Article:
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Preliminary Plastics Selection - p1

A Quick Guide to Plastics Selection

A few years ago I needed to some reading-up on plastics and their selection in engineering design. For an engineer who practised mainly with steel and its alloys this was an interesting experience. I made notes at the time and thought I'd post a summary of them here in the hope they will be of interest.

 

I make reference to charts and diagrams from a handful of excellent technical references - these are listed at the page bottom and you'll need to buy or borrow them to see the diagrams for yourself.

 

Approach

 

There are probably three points to make here about the overall approach I took -

 

1) The range of polymers is vast. It helps to bring a bit of initial structure to the problem by learning that a differentiation is often made between three broad categories of plastics. These are general purpose or "Commodity" plastics,  "Engineering" plastics and "High Performance" plastics. The categories tend to overlap a bit but generally they appear to relate to volume/cost and performance trends - Commodity plastics being cheap and plentiful but with modest properties through to High Performance plastics which are expensive but with the best levels of performance. I've colour coded specific types with their category to make them easier to place.

 

2) Try to identify the KEY properties you need from the material - these arise from your design requirements, ie from the design problem. These KEY properties may serve to identify particular plastics as being suitable or unsuitable and to reduce the range of choice. The properties I thought where most likely to come up are (in no particular order) -

There will be others, eg appearance, flammability, toxicity etc but those above seemed to me to be most important.

 

3) Use these property requirements to produce a list of candidate materials, note which ones fall into the different categories mentioned above, ie which have the lowest cost and are most readily available and which candidates are more expenvie or difficult to get. You can then read-up on the most promising candidates to prove their suitability or eliminate them. The aim is to try to reduce the vast range of possibilities to a few candidate materials that you can actually get your head around and to pick a plastic that does the job and is as low a cost as possible .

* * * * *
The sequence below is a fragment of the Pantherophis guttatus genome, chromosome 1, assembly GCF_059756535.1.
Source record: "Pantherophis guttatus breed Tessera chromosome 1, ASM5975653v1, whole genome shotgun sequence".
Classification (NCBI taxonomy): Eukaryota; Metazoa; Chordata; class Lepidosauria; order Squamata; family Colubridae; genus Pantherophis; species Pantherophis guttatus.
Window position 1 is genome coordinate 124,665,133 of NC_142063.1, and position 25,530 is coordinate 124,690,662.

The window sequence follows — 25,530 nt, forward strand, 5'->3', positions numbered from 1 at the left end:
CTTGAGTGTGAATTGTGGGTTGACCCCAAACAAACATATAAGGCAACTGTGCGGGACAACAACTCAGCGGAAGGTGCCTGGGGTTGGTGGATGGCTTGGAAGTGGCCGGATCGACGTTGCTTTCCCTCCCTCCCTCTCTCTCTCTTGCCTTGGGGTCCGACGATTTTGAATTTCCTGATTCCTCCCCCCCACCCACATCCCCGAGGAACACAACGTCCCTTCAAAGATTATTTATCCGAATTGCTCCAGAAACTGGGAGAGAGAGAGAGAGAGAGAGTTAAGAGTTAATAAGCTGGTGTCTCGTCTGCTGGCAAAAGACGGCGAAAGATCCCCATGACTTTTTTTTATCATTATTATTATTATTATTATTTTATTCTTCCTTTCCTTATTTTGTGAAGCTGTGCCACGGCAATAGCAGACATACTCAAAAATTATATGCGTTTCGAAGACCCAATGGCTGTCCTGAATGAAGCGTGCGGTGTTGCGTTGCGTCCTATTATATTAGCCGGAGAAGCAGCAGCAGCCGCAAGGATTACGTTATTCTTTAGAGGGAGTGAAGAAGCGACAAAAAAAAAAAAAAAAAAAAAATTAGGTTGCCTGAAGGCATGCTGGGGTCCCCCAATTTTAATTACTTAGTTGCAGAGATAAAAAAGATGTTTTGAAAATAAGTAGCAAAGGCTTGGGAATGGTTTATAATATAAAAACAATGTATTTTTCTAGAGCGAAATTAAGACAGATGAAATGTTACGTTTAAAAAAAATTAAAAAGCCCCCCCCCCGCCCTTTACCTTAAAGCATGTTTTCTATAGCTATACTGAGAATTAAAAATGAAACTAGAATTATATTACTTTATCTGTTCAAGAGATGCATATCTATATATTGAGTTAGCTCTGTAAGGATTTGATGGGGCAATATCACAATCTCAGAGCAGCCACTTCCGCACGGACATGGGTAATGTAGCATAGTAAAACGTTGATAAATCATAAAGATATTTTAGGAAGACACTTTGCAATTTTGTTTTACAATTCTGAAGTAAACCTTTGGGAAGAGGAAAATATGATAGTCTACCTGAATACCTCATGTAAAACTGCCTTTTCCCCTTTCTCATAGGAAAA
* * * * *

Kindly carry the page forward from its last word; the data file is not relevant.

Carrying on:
Cost & Availability

 

Both B&B and Strong categorise thermoplastic polymers into two broad groups - general purpose or "Commodity" plastics and "Engineering" plastics. Strong uses a further subdivision to differentiate High Performance plastics which is useful.

 

Commodity / General Purpose Plastics

 

PE Polyethylene (of various weights)

PP Polypropylene

PVC Polyvinyl Chloride (Rigidised form mainly)

PS Polystyrene

ABS Acrylonitrile Butadiene Styrene

 

B&B also includes Acrylic (PMMA) and Perspex in this category. PE is listed by B&B but it doesn't feature much in technical use discussions.

 

Engineering Plastics

 

PA Polyamides (Nylons)

(Related are Aromatic Polyamides eg Kevlar & Nomex)

POM Polyoxymethylenes (Poly Acetals eg Delrin)

 

PET Polyethylene Terephthalate (Polyesters)

Polysulphone, Acetal & ABS Parts

PSO, POM & ABS Parts

PBT PolyButylene        "

 

PC Polycarbonate

PTFE Poly Tetra Fluro Ethylene

 

And High-Performance

 

PPO Polyphenylene Oxide (Polyphenylenes)

PPS Polyphenylene Sulphide

 

PEEK Polyetherether Ketone

 

PSO Polysuphones

PES Polyether Sulphone

 

PI Polyimide

PAI Polamide-imide

 

There are others, and many grades within. But these are the principal polymers mentioned in the references. B&B figure 19-5 shows DEC 2000 unit volume costs for several plastics. There is some overlap between categories but generally the Commodity plastics are cheaper than the Engineering plastics which are cheaper than the High Performance plastics.

 

In general mechanical properties, dimensional stability, high temperature use etc improve as you move up through the categories. This isn't entirely consistent however and better properties can be accompanied by manufacturing difficulties in addition to higher cost.

 

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